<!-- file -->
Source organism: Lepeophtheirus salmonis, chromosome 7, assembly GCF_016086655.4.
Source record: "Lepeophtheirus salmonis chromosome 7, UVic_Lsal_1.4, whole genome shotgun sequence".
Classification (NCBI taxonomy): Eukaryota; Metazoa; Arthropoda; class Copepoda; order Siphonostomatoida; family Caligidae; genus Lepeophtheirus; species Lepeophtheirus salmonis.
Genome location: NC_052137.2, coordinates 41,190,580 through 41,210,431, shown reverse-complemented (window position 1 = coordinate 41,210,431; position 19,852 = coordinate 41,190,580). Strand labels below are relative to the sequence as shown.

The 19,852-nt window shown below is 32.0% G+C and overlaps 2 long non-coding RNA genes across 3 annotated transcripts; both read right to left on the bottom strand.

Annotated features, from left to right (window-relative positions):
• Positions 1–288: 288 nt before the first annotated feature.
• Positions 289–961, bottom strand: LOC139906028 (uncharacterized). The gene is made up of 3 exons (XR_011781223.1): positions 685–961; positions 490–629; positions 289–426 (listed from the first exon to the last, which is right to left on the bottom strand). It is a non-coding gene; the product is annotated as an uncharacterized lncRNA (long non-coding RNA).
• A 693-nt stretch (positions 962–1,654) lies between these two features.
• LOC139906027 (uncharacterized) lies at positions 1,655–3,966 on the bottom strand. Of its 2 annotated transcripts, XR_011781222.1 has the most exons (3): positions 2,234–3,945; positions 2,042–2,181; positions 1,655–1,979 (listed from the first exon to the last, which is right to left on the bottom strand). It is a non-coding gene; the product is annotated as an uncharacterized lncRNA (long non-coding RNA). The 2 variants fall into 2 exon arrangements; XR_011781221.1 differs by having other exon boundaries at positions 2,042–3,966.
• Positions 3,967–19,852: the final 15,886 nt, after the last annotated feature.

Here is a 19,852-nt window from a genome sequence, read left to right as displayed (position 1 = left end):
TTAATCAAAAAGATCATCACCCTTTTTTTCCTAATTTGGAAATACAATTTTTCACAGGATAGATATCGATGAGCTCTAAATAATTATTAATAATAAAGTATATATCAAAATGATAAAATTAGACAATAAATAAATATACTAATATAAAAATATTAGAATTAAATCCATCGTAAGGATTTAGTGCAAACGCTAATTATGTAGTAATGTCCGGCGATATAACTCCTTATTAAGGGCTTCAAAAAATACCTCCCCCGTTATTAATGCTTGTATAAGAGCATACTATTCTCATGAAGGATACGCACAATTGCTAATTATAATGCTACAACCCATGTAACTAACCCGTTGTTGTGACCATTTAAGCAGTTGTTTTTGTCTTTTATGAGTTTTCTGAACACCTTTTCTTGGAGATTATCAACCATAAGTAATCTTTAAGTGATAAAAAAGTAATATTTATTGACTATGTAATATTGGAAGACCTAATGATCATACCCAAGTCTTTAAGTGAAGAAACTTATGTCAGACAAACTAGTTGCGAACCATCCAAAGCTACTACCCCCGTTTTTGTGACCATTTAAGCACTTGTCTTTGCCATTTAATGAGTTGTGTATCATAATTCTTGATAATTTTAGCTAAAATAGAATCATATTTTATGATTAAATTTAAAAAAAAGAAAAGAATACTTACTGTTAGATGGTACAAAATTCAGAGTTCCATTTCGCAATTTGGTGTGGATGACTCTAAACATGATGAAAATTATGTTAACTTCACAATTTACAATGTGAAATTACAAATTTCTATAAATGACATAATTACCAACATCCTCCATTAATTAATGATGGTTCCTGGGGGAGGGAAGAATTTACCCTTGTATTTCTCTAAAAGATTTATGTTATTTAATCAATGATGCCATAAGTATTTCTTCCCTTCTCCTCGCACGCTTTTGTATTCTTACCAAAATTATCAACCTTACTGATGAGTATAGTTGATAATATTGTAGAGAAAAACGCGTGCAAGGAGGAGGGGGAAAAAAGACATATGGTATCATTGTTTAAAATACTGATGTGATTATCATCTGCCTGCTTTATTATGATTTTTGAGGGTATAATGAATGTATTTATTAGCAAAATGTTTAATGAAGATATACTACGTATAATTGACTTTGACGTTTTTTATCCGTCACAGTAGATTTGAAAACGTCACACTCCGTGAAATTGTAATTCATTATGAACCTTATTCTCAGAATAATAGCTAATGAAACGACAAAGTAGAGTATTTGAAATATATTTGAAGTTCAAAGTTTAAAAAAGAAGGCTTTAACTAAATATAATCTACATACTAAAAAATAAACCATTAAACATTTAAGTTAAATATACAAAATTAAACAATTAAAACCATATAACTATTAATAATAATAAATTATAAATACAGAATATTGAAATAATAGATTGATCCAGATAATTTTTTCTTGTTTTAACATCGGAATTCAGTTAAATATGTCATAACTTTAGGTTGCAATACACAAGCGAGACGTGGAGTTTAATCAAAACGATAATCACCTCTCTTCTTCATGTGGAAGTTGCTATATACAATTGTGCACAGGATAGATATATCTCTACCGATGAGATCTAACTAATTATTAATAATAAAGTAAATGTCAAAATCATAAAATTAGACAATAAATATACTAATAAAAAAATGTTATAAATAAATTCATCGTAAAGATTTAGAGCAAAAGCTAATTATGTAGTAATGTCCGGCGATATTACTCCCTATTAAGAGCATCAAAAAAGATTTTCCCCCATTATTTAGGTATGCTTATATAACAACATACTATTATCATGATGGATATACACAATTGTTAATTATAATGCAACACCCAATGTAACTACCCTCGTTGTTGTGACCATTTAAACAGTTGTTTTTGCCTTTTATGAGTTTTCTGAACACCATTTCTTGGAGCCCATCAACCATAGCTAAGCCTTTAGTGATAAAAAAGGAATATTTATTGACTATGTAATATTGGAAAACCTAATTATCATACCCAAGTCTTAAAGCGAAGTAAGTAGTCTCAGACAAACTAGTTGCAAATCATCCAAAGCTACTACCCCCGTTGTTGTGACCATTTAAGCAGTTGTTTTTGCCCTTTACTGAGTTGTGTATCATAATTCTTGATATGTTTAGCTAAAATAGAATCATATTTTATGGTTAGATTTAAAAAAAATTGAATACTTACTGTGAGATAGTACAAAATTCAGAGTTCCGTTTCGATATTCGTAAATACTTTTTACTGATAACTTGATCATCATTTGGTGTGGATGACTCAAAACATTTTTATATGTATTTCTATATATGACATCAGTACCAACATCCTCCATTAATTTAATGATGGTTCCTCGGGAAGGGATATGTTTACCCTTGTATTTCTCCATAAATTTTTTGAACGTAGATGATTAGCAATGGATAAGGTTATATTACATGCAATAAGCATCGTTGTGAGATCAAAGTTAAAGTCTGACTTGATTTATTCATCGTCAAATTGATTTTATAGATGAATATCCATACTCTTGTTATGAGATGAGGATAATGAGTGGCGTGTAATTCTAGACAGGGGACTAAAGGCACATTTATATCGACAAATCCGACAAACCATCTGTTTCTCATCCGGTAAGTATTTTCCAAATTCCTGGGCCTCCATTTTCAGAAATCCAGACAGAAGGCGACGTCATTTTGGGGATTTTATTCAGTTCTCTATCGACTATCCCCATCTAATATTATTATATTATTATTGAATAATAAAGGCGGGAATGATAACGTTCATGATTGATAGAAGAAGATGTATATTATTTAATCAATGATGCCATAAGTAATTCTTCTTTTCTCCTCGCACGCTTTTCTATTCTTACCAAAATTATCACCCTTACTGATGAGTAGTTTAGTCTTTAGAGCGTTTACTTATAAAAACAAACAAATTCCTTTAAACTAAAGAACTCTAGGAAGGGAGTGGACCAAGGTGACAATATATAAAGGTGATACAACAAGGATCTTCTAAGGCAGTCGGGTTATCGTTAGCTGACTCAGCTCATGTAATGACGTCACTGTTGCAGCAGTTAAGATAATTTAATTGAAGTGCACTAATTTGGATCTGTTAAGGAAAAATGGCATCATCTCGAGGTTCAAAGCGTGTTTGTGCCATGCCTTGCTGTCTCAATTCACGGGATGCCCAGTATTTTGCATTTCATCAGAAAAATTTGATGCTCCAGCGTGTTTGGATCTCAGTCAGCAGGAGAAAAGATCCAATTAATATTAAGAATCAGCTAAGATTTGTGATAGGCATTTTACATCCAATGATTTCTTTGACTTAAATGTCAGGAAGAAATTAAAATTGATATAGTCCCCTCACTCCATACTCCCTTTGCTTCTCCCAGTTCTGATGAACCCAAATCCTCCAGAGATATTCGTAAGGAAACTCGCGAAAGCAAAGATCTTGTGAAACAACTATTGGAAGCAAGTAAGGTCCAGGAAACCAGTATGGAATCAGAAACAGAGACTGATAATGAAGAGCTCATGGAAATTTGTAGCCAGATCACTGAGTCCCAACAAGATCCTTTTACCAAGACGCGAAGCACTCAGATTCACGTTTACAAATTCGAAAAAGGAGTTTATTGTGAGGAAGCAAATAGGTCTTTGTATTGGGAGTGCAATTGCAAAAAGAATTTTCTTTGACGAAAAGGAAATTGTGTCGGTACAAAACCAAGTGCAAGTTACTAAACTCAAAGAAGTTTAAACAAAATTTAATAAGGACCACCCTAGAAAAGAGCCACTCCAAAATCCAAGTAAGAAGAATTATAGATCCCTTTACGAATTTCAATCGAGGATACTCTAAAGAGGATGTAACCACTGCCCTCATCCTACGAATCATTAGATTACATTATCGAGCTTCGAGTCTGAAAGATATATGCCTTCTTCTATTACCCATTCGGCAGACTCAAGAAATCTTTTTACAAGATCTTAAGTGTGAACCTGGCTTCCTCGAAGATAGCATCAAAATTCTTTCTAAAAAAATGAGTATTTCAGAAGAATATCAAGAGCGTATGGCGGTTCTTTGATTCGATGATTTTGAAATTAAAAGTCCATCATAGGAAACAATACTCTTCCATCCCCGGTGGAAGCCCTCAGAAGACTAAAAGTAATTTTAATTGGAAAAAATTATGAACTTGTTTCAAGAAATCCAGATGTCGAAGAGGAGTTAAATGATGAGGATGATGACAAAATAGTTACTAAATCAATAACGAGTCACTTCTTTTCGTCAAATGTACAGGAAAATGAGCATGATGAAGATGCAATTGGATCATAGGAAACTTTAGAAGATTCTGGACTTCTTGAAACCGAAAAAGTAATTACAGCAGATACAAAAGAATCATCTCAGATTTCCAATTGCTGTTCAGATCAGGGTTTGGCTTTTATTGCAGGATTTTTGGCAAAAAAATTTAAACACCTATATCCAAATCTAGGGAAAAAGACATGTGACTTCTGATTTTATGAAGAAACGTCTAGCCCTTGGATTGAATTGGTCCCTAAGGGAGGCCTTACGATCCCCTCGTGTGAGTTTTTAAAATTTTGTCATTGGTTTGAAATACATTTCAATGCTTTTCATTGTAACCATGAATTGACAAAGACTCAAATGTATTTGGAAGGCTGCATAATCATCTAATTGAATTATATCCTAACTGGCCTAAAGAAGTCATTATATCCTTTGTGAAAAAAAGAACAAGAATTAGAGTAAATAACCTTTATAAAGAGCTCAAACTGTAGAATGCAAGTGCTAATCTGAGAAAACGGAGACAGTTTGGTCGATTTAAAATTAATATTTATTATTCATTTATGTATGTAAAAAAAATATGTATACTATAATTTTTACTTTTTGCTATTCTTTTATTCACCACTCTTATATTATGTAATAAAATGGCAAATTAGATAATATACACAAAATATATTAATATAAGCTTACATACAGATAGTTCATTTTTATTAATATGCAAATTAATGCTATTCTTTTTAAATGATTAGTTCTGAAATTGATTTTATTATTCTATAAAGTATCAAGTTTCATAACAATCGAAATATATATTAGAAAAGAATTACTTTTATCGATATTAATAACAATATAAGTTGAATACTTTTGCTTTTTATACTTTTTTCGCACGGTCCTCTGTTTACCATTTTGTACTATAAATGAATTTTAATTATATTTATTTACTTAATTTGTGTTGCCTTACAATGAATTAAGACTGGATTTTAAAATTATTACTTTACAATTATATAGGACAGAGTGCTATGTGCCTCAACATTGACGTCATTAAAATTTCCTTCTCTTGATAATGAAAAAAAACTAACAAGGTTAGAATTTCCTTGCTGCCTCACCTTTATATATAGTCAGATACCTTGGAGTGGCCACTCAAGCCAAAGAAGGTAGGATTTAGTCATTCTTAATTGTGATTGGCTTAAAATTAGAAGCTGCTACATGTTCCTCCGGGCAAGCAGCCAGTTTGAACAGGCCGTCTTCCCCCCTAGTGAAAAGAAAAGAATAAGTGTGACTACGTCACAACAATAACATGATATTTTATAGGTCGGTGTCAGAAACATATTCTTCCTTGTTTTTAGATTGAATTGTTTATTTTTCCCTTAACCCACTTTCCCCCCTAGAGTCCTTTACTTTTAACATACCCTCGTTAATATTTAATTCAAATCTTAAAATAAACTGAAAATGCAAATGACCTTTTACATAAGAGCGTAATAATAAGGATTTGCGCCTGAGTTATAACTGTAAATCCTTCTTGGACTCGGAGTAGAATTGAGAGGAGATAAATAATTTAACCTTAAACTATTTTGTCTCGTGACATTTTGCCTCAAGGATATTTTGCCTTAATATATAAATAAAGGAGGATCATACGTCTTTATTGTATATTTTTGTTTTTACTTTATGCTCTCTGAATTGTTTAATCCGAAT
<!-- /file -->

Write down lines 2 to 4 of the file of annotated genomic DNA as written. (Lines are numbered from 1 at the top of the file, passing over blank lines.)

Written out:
Source record: "Lepeophtheirus salmonis chromosome 7, UVic_Lsal_1.4, whole genome shotgun sequence".
Classification (NCBI taxonomy): Eukaryota; Metazoa; Arthropoda; class Copepoda; order Siphonostomatoida; family Caligidae; genus Lepeophtheirus; species Lepeophtheirus salmonis.
Genome location: NC_052137.2, coordinates 41,190,580 through 41,210,431, shown reverse-complemented (window position 1 = coordinate 41,210,431; position 19,852 = coordinate 41,190,580). Strand labels below are relative to the sequence as shown.